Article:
• Then each cluster title from each group should be transcribed to a new hexagon, and put on one of the larger dry-wipe boards.
  • These can then be re-clustered (these clusters are likely to be smaller than those produced by the larger group). Photograph this board.

This should be documented, either separately on a flip chart, or by colour-coding onto the dry-wipe board. If colour-coding, re-photograph the board.

Step 5: Realise

In this step we will attempt a unification of all the clusters. You should feel free to do this any way that works – we often use a ring composition diagram, but often a simple workflow-like structure will work – you can even mix and match techniques as required. Add words to your evolving diagram (e.g. on the connectors) as required.

What is important is that you find a way to summarise the totality of the ideas you have gathered. You should be able to “read” the diagram back as a short phrase. To make this work:

  • Keep it simple – you’re trying to get as close to a single, unified idea as you can.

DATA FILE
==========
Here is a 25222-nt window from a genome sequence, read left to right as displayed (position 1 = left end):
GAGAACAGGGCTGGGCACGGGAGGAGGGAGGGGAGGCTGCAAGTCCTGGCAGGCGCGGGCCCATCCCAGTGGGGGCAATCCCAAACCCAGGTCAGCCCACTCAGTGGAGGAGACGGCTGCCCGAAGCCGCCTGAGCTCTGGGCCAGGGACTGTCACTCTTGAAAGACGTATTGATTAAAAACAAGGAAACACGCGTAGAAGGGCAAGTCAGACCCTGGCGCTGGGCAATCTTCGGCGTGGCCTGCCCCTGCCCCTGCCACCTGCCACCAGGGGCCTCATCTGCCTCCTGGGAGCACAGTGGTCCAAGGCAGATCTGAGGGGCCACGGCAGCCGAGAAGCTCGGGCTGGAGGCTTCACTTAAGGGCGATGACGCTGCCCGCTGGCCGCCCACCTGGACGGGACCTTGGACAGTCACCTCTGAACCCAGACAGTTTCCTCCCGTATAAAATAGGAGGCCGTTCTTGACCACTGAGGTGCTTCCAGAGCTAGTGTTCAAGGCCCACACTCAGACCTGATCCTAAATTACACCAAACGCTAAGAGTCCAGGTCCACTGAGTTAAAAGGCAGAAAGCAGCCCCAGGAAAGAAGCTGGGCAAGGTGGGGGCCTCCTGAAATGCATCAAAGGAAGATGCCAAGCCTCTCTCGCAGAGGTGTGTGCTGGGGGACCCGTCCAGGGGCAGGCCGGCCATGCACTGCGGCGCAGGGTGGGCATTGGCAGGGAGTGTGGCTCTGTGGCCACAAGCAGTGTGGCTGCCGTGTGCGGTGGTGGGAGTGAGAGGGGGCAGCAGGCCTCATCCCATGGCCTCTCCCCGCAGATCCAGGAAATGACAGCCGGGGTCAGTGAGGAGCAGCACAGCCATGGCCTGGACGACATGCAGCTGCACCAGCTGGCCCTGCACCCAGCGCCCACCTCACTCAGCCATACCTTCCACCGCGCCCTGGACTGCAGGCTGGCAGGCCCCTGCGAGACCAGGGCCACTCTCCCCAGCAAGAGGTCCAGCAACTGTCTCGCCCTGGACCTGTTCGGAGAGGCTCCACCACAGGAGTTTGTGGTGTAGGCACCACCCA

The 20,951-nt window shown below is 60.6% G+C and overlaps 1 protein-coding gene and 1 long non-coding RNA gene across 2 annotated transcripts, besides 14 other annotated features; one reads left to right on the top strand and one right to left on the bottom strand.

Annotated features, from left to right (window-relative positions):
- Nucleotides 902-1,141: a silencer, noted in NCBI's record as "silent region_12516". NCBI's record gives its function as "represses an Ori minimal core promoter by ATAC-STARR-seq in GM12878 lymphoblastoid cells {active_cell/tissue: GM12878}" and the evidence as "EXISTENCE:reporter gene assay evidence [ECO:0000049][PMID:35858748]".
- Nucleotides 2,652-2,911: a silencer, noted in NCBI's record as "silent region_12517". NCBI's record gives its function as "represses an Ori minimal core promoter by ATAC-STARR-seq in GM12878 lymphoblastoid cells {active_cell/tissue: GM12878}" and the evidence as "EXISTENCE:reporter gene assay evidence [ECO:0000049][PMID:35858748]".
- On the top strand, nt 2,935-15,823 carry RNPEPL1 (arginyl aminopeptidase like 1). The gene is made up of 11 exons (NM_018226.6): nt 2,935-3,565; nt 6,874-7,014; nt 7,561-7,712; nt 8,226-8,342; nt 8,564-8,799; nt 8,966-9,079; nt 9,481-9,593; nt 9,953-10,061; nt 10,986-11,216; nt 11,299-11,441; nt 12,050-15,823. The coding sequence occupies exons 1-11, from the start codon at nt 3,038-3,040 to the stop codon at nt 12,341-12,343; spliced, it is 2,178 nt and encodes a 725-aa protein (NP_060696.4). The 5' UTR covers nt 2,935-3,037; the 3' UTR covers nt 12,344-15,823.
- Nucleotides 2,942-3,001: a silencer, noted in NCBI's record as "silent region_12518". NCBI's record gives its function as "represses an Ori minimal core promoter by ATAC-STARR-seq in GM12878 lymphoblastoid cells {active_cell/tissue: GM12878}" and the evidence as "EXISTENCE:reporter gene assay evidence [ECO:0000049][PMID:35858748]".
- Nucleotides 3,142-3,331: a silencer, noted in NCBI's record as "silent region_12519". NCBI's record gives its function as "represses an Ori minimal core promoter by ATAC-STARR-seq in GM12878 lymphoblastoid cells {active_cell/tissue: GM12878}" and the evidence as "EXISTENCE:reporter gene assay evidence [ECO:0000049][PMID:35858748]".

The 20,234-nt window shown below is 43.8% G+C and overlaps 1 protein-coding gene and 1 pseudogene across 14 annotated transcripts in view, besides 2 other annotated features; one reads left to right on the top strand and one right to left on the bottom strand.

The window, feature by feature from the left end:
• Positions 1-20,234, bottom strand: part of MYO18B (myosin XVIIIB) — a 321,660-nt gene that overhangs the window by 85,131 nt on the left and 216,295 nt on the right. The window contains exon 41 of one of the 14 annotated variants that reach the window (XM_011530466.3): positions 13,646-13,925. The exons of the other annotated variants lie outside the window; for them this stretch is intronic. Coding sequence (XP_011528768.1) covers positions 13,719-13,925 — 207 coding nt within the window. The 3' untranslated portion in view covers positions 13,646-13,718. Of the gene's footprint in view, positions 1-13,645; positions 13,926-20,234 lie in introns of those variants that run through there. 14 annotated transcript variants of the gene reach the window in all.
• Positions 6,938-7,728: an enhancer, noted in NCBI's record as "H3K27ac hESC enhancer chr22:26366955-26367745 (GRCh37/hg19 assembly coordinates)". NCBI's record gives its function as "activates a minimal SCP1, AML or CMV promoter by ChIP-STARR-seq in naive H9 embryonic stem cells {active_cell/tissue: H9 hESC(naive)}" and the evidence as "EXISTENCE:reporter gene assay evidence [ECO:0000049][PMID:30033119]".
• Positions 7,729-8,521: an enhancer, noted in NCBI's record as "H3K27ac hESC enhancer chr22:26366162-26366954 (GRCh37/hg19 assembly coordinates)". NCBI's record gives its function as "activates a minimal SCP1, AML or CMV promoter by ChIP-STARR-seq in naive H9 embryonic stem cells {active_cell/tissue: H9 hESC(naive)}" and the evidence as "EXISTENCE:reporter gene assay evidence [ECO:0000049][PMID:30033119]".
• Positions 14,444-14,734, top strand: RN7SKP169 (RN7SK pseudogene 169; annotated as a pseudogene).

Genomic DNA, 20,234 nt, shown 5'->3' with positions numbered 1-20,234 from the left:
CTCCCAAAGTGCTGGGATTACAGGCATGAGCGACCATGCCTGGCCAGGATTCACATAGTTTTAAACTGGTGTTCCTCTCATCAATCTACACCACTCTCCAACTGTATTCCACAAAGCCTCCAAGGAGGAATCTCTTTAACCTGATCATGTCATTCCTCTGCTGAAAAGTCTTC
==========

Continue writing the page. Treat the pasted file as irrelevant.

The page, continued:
• Make it inspirational – it needs to be memorable and meaningful.
  • Make it a call to action – the participants have to believe that doing what is suggested will indeed solve the problem they set out to solve. So, it has to be clear what is to be done.

Depending on the question you addressed, the output from this process :

  • Should make a lot of sense to all those who participated. A few might regard it as a statement of the obvious, but what they may overlook is that what is obvious to them may not have been to all.
  • May not in itself be an action plan, it may be more an affirmation, a statement of intent or possibility – so you may need to have a follow up session to look at the who, what, how and when.

Close the workshop

You can now close the workshop by recapping the process you have gone through, reviewing the outputs, and explaining the next steps, including the immediate post-workshop distribution of documentation.

Try Logovisual Capture for free

Our Logovisual Capture software is designed for making a clear and legible record of each stage of an LVT or other whiteboard-based idea gathering session. You can also use it as a visual thinking tool in its own right if you don’t have a suitable whiteboard.

Get a 15 day free trial of the software here.

Words by Richard Copley